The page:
“In a time of deceit telling the truth is a revolutionary act. If liberty means anything at all, it means the right to tell people what they do not want to hear.”
George Orwell


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“A consequence of relative motion is that who or what is moving is always a matter of point of view.”
— Lee Smolin, Time Reborn




Inside the Proton

the most complicated thing you could possibly imagine

By Samuel Velasco — Quanta Magazine

The positively charged particle at the heart of the atom is an object of unspeakable complexity, one that changes its appearance depending on how it is probed. We’ve attempted to connect the proton’s many faces to form the most complete picture yet.



How Do Bacteria Move?

scientists solve a 50-year mystery

By University of Virginia

Bacteria move themselves forward by coiling long, threadlike appendages into corkscrew forms that function as makeshift propellers.



Why Time Passes Faster As You Age

Mind time cannot be measured on a watch.

By Ephrat Livni — QUARTZ

Mind time and clock time are two totally different things. They flow at varying rates.

The chronological passage of the hours, days, and years on clocks and calendars is a steady, measurable phenomenon. Yet our perception of time shifts constantly, depending on the activities we’re engaged in, our age, and even how much rest we get. 



What Is Happening “Now” Is Relative

In special relativity, the statement that two events happened at the same time is meaningless.

By Sabine Hossenfelder — BIG THINK

  • We always see things as they looked a little bit earlier, but we don’t normally notice this in everyday life. It gets even weirder, though. 
  •  In special relativity, the statement that two events happened at the same time is meaningless. 
  • Every event is “now” for someone.
“…every entity in the universe evolves dynamically, in interaction with everything else. This is the essence of the philosophy of relationalism…”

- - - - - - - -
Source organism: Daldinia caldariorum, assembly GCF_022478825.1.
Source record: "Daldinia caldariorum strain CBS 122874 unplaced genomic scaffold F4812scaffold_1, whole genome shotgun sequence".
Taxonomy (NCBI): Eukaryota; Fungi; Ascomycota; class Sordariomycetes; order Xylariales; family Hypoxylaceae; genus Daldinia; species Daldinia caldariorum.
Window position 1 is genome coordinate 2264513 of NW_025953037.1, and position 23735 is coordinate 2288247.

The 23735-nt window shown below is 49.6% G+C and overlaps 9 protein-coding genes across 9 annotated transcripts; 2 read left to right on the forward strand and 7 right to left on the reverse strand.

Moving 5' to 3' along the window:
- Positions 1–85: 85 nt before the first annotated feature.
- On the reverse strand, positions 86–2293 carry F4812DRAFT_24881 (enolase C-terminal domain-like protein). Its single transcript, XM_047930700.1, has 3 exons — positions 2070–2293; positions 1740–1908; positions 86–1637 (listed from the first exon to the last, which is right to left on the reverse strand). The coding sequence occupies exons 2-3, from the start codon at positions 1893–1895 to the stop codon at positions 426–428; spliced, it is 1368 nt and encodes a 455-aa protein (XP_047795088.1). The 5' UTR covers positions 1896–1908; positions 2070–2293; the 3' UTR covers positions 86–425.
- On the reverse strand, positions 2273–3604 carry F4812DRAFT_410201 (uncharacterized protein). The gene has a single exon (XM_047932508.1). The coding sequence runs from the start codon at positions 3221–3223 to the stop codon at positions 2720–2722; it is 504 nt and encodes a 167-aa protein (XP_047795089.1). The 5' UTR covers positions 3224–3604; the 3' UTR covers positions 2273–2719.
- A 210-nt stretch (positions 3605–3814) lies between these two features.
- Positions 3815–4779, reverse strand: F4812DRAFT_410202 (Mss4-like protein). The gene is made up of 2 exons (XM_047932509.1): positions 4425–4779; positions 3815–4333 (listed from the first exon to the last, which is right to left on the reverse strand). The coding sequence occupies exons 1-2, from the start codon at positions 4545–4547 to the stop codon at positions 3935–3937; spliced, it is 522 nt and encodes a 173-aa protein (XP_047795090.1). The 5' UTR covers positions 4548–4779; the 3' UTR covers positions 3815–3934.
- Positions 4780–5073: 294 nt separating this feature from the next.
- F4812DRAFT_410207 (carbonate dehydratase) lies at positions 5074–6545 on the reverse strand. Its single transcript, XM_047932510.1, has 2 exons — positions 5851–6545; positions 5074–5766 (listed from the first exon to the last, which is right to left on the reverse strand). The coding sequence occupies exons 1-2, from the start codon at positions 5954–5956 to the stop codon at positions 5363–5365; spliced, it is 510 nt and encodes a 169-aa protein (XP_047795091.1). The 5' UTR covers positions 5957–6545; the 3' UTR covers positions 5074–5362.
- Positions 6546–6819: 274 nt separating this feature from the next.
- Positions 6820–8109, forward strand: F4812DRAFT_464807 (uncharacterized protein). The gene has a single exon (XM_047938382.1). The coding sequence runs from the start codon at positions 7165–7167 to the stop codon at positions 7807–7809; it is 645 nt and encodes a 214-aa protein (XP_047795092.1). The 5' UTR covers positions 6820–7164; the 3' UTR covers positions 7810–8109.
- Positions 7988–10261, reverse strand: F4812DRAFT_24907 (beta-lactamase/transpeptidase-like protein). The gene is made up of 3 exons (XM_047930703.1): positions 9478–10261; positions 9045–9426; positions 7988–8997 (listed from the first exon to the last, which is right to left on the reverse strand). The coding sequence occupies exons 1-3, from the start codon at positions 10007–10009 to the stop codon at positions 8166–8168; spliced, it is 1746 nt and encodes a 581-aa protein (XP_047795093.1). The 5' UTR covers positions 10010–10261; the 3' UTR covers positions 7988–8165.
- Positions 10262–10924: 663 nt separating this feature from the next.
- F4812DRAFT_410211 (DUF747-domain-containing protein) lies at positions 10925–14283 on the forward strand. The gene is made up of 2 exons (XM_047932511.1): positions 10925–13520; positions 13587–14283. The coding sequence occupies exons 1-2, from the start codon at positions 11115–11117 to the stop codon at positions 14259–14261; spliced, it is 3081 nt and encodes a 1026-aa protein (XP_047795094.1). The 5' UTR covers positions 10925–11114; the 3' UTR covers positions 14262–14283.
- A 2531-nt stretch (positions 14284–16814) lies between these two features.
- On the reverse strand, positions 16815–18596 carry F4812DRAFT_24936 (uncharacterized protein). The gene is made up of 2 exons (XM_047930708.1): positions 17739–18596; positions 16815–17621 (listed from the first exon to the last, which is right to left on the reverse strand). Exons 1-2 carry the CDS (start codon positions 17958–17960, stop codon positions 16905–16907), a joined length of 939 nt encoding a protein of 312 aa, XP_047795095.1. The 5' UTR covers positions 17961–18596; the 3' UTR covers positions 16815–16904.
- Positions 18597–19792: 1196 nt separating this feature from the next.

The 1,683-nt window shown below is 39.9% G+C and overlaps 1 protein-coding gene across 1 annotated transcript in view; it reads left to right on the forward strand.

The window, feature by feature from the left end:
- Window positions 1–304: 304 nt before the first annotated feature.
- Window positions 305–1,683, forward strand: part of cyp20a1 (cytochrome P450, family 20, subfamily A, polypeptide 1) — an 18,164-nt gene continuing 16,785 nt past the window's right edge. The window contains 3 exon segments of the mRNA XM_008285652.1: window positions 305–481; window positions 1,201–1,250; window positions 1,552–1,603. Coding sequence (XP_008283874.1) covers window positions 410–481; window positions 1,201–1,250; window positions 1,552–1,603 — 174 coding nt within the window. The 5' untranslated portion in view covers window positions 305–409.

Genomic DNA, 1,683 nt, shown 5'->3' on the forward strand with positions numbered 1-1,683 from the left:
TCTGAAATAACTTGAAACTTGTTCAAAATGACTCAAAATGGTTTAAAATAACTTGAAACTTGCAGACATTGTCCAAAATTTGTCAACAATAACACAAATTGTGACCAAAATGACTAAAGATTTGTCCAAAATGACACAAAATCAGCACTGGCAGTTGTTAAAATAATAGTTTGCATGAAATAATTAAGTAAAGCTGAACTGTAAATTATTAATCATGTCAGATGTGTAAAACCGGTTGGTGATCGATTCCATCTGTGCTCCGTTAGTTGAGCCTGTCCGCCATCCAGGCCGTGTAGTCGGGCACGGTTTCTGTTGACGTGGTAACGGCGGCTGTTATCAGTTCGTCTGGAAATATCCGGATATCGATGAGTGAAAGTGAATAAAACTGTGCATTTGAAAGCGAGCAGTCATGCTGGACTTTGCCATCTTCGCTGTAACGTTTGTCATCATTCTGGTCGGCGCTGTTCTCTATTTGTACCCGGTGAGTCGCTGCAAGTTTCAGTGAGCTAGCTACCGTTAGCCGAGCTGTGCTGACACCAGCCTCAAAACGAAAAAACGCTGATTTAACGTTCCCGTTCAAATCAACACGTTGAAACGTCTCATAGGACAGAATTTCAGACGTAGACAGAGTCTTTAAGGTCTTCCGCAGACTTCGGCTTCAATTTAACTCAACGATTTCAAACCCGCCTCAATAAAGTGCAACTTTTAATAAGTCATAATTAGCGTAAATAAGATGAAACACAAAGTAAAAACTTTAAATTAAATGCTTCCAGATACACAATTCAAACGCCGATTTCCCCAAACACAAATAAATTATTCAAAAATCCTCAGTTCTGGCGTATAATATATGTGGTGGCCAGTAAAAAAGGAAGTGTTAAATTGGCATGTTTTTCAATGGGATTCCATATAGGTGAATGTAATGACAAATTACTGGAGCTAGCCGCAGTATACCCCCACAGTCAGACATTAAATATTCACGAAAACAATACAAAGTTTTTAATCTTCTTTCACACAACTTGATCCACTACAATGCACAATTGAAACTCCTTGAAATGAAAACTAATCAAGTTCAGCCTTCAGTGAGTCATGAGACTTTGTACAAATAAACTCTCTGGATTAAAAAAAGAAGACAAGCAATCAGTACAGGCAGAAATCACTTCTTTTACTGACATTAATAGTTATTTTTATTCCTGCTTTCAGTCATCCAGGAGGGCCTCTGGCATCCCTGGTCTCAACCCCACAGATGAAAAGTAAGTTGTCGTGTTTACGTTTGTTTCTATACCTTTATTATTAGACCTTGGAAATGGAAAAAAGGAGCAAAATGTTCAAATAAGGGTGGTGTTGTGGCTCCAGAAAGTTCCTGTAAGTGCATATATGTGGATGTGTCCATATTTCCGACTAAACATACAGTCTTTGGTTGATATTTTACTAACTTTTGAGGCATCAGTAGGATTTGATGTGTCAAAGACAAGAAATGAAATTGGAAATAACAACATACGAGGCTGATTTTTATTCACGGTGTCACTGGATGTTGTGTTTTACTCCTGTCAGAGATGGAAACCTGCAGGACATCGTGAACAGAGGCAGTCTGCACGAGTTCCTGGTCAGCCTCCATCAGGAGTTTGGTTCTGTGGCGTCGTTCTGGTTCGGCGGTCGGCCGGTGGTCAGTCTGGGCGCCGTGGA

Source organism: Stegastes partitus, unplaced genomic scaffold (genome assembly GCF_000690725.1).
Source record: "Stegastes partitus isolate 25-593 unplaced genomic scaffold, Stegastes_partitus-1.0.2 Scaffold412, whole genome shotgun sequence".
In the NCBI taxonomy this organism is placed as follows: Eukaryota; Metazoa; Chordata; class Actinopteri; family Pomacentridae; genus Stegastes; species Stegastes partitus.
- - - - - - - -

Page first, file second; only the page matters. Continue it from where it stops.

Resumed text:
— Lee Smolin, Time Reborn

Carlo Rovelli Interview

“reality is not things but connections.”

By New Scientist

Inspired by the art of Cornelia Parker, physicist Carlo Rovelli explains the idea of relational quantum mechanics – and how it could resolve some key problems concerning the nature of reality.



A Discussion
Carlo Rovelli and Oliver Burkeman talk about time

By 5×15

Watch the FREE video!


You’ve Probably Seen Yourself in Your Memories

Remembering your life in the third person is a little creepy and surprisingly common.

By Jacob Stern — The Atlantic

Pick a memory. It could be as recent as breakfast or as distant as your first day of kindergarten. What matters is that you can really visualize it. Hold the image in your mind.

Now consider: Do you see the scene through your own eyes, as you did at the time? Or do you see yourself in it, as if you’re watching a character in a movie? Do you see it, in other words, from a first-person or a third-person perspective? Usually, we associate this kind of distinction with storytelling and fiction-writing. But like a story, every visual memory has its own implicit vantage point. 



The Big Misconception About Electricity

it doesn’t work the way you thought

By Veritasium

The misconception is that electrons carry potential energy around a complete conducting loop, transferring their energy to the load.

Watch the YouTube video!



Power Transmitted Over 98 Feet of Thin Air

By DAVID NIELD — Science Alert

We could one day charge our phones and tablets wirelessly through the air, thanks to newly developed technology.



Existential Physics

A Scientist’s Guide to Life’s Biggest Questions

By Sabine Hossenfelder

Not only can we not currently explain the origin of the universe, it is questionable we will ever be able to explain it. The notion that there are universes within particles, or that particles are conscious, is ascientific, as is the hypothesis that our universe is a computer simulation.  On the other hand, the idea that the universe itself is conscious is difficult to rule out entirely. 



Quantum Field Theory

something is missing!

By Michael Driver — Quanta Magazine

Quantum field theory may be the most successful scientific theory of all time, predicting  experimental results with stunning accuracy and advancing the study of higher dimensional mathematics. Yet, there’s also reason to believe that it is missing something. Steven Strogatz speaks with David Tong, a theoretical physicist at the University of Cambridge, to explore the open questions of this enigmatic theory.



“There is no antidote for our ability to fool ourselves except to keep the process of science moving so that errors are eventually forced into the light.”